I’ve had an assortment of Italian cats over the past 30 years. I loved to tell people that they were Italian Longhairs as if they were some exotic breed. They weren’t…just your average stray cats. It started out with Mafia, so named because we wanted him to be tough enough to defend my dear, sweet, harmless June Bug from the feral cats that lived around the barn. He wasn’t particularly tough but he was a great cat. After that there was Aldo and then the two Guidos.
This story, however, is about Aldo. In 1991 I moved to Austin with Mafia and my Border Collie, Bruiser and had purchased my first home. Aldo came to live with me the day I closed on the house. He was only about 8 weeks old and a typical, playful kitten. I had no furniture and can still remember him zooming up and down the hallway darting in and out of each room.
As he grew he loved to lie up on the toilet tank in the morning and watch me put my makeup on. I’m not quite sure why that was so fascinating but he did it every morning. Fortunately, he never offered any critique of how I looked.
When he was a few years old I rented out my house and moved out to my friend Bill’s place for a year to take care of his house, dog and horses. By then there were three cats; Bruiser had passed on but I had my Doberman, Gretchen. Bill lived in Dallas but kept the house as a weekend house. I could live there for free in exchange for looking out for things; the only stipulation was that the cats couldn’t come in the house. No problem for Mafia, who had been a barn cat, but Aldo had never slept outside and neither had Guido (the 1st).
I kept them in a big crate to get them used to the place for the first week but sure enough, Aldo and Guido disappeared about 24 hours after I let them out. I was heartbroken. The house was on 5 or 10 acres with a lot of woods and we walked everywhere looking for them. They were nowhere to be found. Three days later I heard some meowing in the woods behind the house and there was Aldo. He let me pick him up and was happy to be fed but he was pretty freaked out. He hung around after that but he mostly hid in the woods and got to be about half wild. Sadly, Guido the 1st never came back.
A few months before I was due to move back into my own house I got married. We moved into the garage apartment on the property while we were waiting for the lease to run out on my house. Every now and then my husband and I would sneak Aldo into the apartment but he wanted none of it. He would frantically pace back and forth in front of the door until we’d let him back out of the house. When we packed up to move back I wasn’t sure that Aldo was going to survive the 20 minute car trip. He was in a crate but was so stressed he was practically hyperventilating by the time we got to the house. My husband was skeptical. “How in the world are we ever going to make this cat a house cat?”, he’d ask. I wasn’t so sure myself but I was determined to give it a try. My neighborhood was no place for a roaming cat, especially a frightened one and I certainly didn’t want to leave him behind.
I let him out of the crate when we got into the house and he transformed. He walked out of the crate, jumped up on the sofa, curled up in a ball and went to sleep. He immediately went back to being the sweet, affectionate cat he had been before he had been uprooted. My husband was stunned. “Who is this cat and what did you do with Aldo?” I didn’t have an answer but it certainly solved my dilemma.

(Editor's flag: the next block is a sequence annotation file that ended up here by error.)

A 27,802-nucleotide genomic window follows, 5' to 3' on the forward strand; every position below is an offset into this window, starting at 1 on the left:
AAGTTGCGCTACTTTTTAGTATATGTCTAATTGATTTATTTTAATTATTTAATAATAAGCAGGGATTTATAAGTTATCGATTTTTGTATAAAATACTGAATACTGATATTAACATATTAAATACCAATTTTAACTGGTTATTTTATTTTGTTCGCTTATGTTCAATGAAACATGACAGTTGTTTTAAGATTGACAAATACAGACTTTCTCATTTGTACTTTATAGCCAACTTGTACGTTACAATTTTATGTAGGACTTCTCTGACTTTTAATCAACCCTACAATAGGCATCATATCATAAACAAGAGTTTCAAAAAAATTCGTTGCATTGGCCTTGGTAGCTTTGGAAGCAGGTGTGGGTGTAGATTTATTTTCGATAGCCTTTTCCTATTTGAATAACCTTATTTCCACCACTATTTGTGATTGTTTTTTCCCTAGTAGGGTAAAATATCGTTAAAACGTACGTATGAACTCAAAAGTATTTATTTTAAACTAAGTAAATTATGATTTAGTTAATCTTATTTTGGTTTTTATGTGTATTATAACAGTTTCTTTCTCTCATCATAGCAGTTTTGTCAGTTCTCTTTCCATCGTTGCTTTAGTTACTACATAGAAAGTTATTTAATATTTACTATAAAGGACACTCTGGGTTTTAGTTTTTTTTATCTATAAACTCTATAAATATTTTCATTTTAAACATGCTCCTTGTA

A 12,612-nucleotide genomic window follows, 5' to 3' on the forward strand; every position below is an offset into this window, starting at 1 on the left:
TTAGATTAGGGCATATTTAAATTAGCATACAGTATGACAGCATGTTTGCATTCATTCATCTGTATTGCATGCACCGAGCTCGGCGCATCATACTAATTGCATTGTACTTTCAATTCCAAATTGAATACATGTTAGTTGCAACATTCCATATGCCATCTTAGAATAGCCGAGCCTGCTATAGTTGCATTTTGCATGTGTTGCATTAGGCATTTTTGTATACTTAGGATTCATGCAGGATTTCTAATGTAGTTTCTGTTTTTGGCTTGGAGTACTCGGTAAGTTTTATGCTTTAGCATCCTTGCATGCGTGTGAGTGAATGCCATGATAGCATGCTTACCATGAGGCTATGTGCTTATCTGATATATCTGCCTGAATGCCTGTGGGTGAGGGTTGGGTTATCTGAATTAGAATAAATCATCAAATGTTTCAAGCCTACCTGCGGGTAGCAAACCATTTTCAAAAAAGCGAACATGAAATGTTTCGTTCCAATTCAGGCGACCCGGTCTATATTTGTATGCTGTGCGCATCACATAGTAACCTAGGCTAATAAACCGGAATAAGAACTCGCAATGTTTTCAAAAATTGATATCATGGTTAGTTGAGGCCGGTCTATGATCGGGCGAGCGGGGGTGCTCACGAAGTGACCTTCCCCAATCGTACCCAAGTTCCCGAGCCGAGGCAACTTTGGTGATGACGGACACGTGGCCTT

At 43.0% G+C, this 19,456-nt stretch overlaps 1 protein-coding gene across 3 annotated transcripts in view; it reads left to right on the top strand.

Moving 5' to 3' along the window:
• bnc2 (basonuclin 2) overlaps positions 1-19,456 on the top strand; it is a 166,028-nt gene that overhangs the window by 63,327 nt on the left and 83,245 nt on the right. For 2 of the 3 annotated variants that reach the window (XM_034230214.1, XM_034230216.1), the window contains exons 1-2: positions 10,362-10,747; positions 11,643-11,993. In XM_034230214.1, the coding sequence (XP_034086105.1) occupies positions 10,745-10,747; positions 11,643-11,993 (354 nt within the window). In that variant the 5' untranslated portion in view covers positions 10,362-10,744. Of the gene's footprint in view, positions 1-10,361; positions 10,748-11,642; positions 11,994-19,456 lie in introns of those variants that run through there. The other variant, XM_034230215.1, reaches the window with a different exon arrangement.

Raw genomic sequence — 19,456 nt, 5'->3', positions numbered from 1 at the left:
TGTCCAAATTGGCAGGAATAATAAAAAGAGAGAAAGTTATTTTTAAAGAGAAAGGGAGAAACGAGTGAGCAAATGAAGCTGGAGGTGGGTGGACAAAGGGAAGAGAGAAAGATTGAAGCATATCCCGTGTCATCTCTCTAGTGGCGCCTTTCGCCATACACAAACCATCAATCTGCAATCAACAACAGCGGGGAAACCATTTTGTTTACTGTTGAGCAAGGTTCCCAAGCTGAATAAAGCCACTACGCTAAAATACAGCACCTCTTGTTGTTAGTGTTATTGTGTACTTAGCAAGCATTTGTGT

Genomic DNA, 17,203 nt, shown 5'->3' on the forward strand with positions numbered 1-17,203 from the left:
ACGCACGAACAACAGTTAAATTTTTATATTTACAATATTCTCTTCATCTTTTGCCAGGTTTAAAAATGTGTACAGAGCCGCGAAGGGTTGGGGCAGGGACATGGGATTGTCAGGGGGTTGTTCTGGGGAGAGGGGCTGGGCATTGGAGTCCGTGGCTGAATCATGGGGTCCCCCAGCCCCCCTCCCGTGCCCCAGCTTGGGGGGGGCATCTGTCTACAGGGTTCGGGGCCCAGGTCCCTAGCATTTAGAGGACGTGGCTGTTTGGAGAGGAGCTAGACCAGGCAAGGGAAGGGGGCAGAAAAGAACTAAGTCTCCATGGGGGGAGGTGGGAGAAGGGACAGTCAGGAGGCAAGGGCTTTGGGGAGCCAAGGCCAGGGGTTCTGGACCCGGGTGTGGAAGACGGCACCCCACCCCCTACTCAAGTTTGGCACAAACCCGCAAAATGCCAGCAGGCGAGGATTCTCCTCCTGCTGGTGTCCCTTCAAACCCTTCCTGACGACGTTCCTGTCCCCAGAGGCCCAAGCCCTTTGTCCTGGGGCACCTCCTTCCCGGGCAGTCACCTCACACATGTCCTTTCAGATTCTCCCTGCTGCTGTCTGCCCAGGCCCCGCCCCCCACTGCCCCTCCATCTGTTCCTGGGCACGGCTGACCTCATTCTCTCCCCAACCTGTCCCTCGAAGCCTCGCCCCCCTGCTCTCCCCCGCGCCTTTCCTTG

He was still an odd cat. He was afraid of strangers and anytime we’d have company or the doorbell would ring he’d make a beeline for the bedroom. He could slip his way up under the comforter on the bed in the blink of an eye and except for the lump in the middle of the bed the comforter was not an inch out of place. It was a sight to behold. We took to calling him the “Bed Lump”.
The Bed Lump
After my marriage ended I took in another kitten which eventually came to be called Guido the 2nd because he was so much like the first Guido in personality. He and Aldo were big buddies and you could generally find them asleep in a pile together. Aldo got to where he wanted to sleep on my pillow, practically on top of my head every night. It got so bad that I had to start shutting the cats out of the bedroom at night. Aldo didn’t seem too put out but it thoroughly pissed Guido off and he would literally yowl and fling himself up against the door all night long. I took to sleeping with a box fan running right by my bed to try to drown out the sound of a 10 pound cat going thud against the hollow-core door. I had visions of him backing up to get a running start, I think he was convinced that eventually he’d be able to break the door down. He never stopped until Aldo was gone and I could start leaving the door open at night again.
Aldo and his buddy Guido the 2nd
Aldo had been diagnosed with hypertrophic cardiomyopathy when he was about a year old. He did really well on medication and was still going strong at 13 years of age. Then one day I got a call from one of our vets that they had picked up some unusual results on his annual bloodwork. He had lost a little weight (Note: his other nickname had been Fat Aldo and I think he lived on a reducing diet the last 11 years of his life) but other than that and his heart murmur he seemed healthy. Turns out he had a rare form of cancer and within three months he was gone. He had lived a good life and I just couldn’t see putting him through chemotherapy when the odds were it wouldn’t be curative or give him more than a few extra months.
Aldo was a great cat and never ceased to be entertaining. He taught me a lot about cat behavior and about the love that a cat can bring into your life. Good kitty Aldo…I’m grateful.